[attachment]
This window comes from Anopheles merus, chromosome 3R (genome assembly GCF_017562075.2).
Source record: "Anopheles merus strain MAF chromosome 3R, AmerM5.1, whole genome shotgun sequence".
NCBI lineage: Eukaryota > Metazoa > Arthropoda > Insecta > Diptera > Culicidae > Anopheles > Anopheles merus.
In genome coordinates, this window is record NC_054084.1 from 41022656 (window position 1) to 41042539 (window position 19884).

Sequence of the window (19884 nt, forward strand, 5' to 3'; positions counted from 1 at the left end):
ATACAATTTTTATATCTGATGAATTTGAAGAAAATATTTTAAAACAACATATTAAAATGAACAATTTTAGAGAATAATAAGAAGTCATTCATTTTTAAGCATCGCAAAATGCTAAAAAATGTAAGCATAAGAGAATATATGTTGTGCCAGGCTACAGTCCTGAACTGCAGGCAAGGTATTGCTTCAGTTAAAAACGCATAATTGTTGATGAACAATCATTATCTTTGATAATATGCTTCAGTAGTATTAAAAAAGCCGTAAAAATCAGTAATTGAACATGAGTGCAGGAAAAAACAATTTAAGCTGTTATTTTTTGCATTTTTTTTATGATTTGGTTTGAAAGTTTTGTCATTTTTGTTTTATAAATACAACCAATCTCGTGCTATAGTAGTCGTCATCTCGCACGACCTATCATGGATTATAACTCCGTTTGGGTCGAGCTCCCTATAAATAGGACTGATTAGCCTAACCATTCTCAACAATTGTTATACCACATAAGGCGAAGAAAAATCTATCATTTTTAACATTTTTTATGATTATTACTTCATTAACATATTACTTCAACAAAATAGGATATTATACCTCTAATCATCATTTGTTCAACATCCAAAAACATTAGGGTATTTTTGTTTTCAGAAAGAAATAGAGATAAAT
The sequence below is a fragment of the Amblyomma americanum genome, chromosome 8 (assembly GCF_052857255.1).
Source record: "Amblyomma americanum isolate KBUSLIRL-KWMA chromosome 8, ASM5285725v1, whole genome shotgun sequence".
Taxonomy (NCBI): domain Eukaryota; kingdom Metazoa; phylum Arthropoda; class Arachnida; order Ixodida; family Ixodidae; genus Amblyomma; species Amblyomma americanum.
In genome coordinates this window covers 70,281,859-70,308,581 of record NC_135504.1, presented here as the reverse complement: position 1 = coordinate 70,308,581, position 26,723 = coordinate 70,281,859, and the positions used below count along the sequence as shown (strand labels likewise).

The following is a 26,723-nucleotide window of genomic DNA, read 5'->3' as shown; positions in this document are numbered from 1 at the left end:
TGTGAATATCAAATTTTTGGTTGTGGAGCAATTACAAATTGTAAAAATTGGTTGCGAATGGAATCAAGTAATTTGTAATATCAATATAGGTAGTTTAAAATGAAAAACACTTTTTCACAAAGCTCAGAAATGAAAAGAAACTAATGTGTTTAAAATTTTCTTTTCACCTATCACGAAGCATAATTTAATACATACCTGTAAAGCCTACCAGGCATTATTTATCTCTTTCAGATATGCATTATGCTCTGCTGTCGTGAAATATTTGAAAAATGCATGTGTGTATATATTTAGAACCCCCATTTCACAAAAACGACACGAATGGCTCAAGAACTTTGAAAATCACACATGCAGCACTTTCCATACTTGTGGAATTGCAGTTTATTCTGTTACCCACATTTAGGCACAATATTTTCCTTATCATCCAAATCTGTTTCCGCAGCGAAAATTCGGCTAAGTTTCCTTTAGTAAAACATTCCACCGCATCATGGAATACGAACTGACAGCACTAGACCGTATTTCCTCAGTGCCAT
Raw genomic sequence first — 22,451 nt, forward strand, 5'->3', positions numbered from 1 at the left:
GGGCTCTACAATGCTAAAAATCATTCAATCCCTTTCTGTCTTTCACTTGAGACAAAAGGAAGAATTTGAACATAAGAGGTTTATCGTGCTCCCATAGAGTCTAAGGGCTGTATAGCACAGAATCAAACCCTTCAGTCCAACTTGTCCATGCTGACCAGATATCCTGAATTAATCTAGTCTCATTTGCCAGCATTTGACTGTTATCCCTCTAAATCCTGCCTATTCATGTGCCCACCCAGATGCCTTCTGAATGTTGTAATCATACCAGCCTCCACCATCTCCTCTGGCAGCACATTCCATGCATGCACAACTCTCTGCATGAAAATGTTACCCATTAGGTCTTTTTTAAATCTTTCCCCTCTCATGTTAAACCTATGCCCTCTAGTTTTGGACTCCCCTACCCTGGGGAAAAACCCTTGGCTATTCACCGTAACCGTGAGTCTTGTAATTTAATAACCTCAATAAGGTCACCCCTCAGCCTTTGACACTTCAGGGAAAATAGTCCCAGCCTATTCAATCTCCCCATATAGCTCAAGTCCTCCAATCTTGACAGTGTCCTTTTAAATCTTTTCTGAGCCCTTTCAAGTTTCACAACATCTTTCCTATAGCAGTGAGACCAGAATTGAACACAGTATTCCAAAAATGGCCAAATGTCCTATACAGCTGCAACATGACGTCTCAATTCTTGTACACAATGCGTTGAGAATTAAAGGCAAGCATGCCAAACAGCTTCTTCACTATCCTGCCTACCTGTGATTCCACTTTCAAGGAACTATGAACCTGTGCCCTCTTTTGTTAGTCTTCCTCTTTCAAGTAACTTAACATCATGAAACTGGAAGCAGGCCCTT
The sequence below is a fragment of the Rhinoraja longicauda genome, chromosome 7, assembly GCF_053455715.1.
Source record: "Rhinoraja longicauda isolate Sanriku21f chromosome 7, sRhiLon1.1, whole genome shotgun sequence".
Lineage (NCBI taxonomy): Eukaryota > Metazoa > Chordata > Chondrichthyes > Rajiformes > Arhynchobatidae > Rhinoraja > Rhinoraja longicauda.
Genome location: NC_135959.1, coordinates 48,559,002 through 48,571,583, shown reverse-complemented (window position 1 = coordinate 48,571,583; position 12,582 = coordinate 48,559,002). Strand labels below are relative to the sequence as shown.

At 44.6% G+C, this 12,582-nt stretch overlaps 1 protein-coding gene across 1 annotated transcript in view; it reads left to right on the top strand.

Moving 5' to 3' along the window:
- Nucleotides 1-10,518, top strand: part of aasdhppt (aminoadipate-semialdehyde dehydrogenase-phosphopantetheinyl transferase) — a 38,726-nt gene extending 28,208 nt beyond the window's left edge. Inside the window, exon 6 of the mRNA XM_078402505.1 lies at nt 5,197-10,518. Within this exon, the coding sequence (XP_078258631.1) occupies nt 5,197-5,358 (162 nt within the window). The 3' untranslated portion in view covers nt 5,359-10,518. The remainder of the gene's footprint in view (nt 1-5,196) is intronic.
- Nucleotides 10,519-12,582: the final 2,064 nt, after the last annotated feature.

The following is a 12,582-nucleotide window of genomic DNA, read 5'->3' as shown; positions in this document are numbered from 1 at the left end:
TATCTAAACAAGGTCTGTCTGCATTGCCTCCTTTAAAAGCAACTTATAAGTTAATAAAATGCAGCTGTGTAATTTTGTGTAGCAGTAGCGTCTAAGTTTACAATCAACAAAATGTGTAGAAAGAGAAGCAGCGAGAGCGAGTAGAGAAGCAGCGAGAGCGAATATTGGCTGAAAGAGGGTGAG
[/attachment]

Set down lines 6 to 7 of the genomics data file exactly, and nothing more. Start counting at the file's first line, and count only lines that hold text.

ATACAATTTTTATATCTGATGAATTTGAAGAAAATATTTTAAAACAACATATTAAAATGAACAATTTTAGAGAATAATAAGAAGTCATTCATTTTTAAGCATCGCAAAATGCTAAAAAATGTAAGCATAAGAGAATATATGTTGTGCCAGGCTACAGTCCTGAACTGCAGGCAAGGTATTGCTTCAGTTAAAAACGCATAATTGTTGATGAACAATCATTATCTTTGATAATATGCTTCAGTAGTATTAAAAAAGCCGTAAAAATCAGTAATTGAACATGAGTGCAGGAAAAAACAATTTAAGCTGTTATTTTTTGCATTTTTTTTATGATTTGGTTTGAAAGTTTTGTCATTTTTGTTTTATAAATACAACCAATCTCGTGCTATAGTAGTCGTCATCTCGCACGACCTATCATGGATTATAACTCCGTTTGGGTCGAGCTCCCTATAAATAGGACTGATTAGCCTAACCATTCTCAACAATTGTTATACCACATAAGGCGAAGAAAAATCTATCATTTTTAACATTTTTTATGATTATTACTTCATTAACATATTACTTCAACAAAATAGGATATTATACCTCTAATCATCATTTGTTCAACATCCAAAAACATTAGGGTATTTTTGTTTTCAGAAAGAAATAGAGATAAAT
The sequence below is a fragment of the Amblyomma americanum genome, chromosome 8 (assembly GCF_052857255.1).